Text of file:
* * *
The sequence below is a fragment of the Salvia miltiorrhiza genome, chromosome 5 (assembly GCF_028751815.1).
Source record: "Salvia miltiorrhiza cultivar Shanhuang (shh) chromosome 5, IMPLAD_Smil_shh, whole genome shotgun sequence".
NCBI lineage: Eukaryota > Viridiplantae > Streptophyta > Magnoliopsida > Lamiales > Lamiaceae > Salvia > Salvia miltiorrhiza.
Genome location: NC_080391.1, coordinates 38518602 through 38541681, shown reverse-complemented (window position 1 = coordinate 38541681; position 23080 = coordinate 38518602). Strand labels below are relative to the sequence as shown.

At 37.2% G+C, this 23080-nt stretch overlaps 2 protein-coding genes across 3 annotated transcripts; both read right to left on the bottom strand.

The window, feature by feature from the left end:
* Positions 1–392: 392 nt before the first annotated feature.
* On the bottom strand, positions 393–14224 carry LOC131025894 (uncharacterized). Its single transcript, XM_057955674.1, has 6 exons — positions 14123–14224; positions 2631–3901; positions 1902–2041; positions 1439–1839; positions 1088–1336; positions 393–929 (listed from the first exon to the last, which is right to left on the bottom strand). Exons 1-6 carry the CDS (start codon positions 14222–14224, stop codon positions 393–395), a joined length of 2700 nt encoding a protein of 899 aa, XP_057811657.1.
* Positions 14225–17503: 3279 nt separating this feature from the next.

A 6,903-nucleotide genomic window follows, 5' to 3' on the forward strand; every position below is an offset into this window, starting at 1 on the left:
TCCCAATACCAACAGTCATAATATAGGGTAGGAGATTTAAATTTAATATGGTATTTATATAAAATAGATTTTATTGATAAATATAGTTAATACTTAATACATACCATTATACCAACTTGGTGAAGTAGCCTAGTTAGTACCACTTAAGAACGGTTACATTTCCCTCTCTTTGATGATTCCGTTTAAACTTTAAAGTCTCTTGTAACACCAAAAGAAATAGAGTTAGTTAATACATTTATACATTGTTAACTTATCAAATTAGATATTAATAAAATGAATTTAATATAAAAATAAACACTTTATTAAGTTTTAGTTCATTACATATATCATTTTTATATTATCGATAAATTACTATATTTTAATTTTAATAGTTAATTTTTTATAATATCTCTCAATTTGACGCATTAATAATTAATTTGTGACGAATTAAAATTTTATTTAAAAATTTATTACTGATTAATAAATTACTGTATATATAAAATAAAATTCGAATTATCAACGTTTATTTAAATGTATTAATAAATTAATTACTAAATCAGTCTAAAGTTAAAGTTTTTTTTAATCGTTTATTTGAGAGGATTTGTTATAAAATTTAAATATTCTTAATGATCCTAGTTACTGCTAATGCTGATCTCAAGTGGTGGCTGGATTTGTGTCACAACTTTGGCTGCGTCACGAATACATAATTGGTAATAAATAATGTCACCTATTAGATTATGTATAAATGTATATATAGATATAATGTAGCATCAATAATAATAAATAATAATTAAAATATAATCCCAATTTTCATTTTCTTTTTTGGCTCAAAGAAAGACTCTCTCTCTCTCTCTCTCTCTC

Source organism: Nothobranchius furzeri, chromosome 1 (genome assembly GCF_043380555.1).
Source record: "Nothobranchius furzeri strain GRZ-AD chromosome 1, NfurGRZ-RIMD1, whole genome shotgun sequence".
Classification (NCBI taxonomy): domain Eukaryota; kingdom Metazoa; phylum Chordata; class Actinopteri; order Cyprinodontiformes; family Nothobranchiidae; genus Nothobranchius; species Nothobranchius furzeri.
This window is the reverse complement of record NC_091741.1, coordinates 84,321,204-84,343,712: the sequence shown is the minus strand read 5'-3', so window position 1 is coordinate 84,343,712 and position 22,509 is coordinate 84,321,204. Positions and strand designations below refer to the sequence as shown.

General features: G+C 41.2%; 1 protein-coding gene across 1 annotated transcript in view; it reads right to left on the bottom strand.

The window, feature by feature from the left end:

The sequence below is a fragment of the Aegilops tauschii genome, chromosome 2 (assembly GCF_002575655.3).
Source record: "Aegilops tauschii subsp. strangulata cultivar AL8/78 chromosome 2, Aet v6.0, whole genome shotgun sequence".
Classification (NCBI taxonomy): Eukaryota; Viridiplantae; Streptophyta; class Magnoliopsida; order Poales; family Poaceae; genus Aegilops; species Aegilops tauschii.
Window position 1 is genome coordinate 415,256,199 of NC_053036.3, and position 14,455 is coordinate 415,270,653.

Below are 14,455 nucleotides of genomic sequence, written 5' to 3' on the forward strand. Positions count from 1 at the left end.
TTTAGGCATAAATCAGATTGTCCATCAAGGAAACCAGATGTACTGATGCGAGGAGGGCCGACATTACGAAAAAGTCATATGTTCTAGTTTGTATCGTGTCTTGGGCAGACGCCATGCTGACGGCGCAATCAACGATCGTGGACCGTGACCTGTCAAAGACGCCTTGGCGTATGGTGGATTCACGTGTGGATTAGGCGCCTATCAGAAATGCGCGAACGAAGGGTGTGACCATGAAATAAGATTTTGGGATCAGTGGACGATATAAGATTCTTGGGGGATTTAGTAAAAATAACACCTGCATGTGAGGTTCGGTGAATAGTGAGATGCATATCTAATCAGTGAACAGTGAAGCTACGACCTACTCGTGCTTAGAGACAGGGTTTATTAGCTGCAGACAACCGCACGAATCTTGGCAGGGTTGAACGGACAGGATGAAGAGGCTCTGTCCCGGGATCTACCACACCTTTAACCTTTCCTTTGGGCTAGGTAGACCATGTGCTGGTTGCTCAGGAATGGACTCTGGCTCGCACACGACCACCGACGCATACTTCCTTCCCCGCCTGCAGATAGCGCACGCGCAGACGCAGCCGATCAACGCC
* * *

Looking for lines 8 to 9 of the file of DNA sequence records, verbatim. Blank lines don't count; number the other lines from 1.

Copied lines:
* On the bottom strand, positions 393–14224 carry LOC131025894 (uncharacterized). Its single transcript, XM_057955674.1, has 6 exons — positions 14123–14224; positions 2631–3901; positions 1902–2041; positions 1439–1839; positions 1088–1336; positions 393–929 (listed from the first exon to the last, which is right to left on the bottom strand). Exons 1-6 carry the CDS (start codon positions 14222–14224, stop codon positions 393–395), a joined length of 2700 nt encoding a protein of 899 aa, XP_057811657.1.
* Positions 14225–17503: 3279 nt separating this feature from the next.